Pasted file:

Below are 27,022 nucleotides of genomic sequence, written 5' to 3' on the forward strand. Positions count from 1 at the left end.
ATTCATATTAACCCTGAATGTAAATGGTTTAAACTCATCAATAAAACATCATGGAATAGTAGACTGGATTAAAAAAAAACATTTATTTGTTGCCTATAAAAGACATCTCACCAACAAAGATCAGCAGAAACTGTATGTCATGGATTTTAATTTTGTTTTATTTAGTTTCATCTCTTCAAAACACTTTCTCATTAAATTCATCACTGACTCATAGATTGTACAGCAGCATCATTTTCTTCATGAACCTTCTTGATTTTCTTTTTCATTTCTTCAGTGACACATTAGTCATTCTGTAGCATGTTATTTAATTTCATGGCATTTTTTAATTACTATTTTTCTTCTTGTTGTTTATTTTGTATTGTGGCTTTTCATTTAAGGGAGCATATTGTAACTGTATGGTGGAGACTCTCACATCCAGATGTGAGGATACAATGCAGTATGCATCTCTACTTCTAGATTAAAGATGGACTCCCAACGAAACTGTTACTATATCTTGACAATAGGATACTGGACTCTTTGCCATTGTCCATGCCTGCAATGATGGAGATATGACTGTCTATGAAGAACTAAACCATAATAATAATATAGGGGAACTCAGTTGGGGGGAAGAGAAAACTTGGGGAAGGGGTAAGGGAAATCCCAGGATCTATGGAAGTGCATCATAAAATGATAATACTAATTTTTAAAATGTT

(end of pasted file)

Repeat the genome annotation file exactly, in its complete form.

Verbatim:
Below are 27,022 nucleotides of genomic sequence, written 5' to 3' on the forward strand. Positions count from 1 at the left end.
ATTCATATTAACCCTGAATGTAAATGGTTTAAACTCATCAATAAAACATCATGGAATAGTAGACTGGATTAAAAAAAAACATTTATTTGTTGCCTATAAAAGACATCTCACCAACAAAGATCAGCAGAAACTGTATGTCATGGATTTTAATTTTGTTTTATTTAGTTTCATCTCTTCAAAACACTTTCTCATTAAATTCATCACTGACTCATAGATTGTACAGCAGCATCATTTTCTTCATGAACCTTCTTGATTTTCTTTTTCATTTCTTCAGTGACACATTAGTCATTCTGTAGCATGTTATTTAATTTCATGGCATTTTTTAATTACTATTTTTCTTCTTGTTGTTTATTTTGTATTGTGGCTTTTCATTTAAGGGAGCATATTGTAACTGTATGGTGGAGACTCTCACATCCAGATGTGAGGATACAATGCAGTATGCATCTCTACTTCTAGATTAAAGATGGACTCCCAACGAAACTGTTACTATATCTTGACAATAGGATACTGGACTCTTTGCCATTGTCCATGCCTGCAATGATGGAGATATGACTGTCTATGAAGAACTAAACCATAATAATAATATAGGGGAACTCAGTTGGGGGGAAGAGAAAACTTGGGGAAGGGGTAAGGGAAATCCCAGGATCTATGGAAGTGCATCATAAAATGATAATACTAATTTTTAAAATGTT